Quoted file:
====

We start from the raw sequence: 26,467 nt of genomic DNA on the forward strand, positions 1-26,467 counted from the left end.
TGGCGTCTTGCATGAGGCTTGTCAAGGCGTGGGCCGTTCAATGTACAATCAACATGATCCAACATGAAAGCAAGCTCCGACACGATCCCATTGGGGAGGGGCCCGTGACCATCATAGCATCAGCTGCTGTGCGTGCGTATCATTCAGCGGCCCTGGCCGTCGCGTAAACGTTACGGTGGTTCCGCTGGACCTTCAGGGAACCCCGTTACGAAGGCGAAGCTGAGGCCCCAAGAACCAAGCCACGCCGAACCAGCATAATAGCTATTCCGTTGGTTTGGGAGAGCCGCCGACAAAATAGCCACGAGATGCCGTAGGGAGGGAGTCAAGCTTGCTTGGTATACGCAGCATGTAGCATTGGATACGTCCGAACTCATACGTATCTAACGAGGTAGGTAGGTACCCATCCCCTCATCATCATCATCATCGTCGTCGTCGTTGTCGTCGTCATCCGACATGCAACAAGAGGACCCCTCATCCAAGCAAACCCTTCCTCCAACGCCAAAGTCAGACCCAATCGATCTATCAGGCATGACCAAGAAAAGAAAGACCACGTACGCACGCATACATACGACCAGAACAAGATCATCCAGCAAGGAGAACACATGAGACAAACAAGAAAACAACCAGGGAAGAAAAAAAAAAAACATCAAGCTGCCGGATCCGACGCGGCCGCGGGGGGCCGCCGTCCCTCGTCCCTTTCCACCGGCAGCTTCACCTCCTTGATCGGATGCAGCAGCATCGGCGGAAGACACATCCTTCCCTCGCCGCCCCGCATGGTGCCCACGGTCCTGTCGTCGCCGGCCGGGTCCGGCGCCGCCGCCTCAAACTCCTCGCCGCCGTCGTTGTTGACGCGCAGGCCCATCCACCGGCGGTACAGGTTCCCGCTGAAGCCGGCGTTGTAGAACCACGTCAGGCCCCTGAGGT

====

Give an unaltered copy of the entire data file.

We start from the raw sequence: 26,467 nt of genomic DNA on the forward strand, positions 1-26,467 counted from the left end.
TGGCGTCTTGCATGAGGCTTGTCAAGGCGTGGGCCGTTCAATGTACAATCAACATGATCCAACATGAAAGCAAGCTCCGACACGATCCCATTGGGGAGGGGCCCGTGACCATCATAGCATCAGCTGCTGTGCGTGCGTATCATTCAGCGGCCCTGGCCGTCGCGTAAACGTTACGGTGGTTCCGCTGGACCTTCAGGGAACCCCGTTACGAAGGCGAAGCTGAGGCCCCAAGAACCAAGCCACGCCGAACCAGCATAATAGCTATTCCGTTGGTTTGGGAGAGCCGCCGACAAAATAGCCACGAGATGCCGTAGGGAGGGAGTCAAGCTTGCTTGGTATACGCAGCATGTAGCATTGGATACGTCCGAACTCATACGTATCTAACGAGGTAGGTAGGTACCCATCCCCTCATCATCATCATCATCGTCGTCGTCGTTGTCGTCGTCATCCGACATGCAACAAGAGGACCCCTCATCCAAGCAAACCCTTCCTCCAACGCCAAAGTCAGACCCAATCGATCTATCAGGCATGACCAAGAAAAGAAAGACCACGTACGCACGCATACATACGACCAGAACAAGATCATCCAGCAAGGAGAACACATGAGACAAACAAGAAAACAACCAGGGAAGAAAAAAAAAAAACATCAAGCTGCCGGATCCGACGCGGCCGCGGGGGGCCGCCGTCCCTCGTCCCTTTCCACCGGCAGCTTCACCTCCTTGATCGGATGCAGCAGCATCGGCGGAAGACACATCCTTCCCTCGCCGCCCCGCATGGTGCCCACGGTCCTGTCGTCGCCGGCCGGGTCCGGCGCCGCCGCCTCAAACTCCTCGCCGCCGTCGTTGTTGACGCGCAGGCCCATCCACCGGCGGTACAGGTTCCCGCTGAAGCCGGCGTTGTAGAACCACGTCAGGCCCCTGAGGT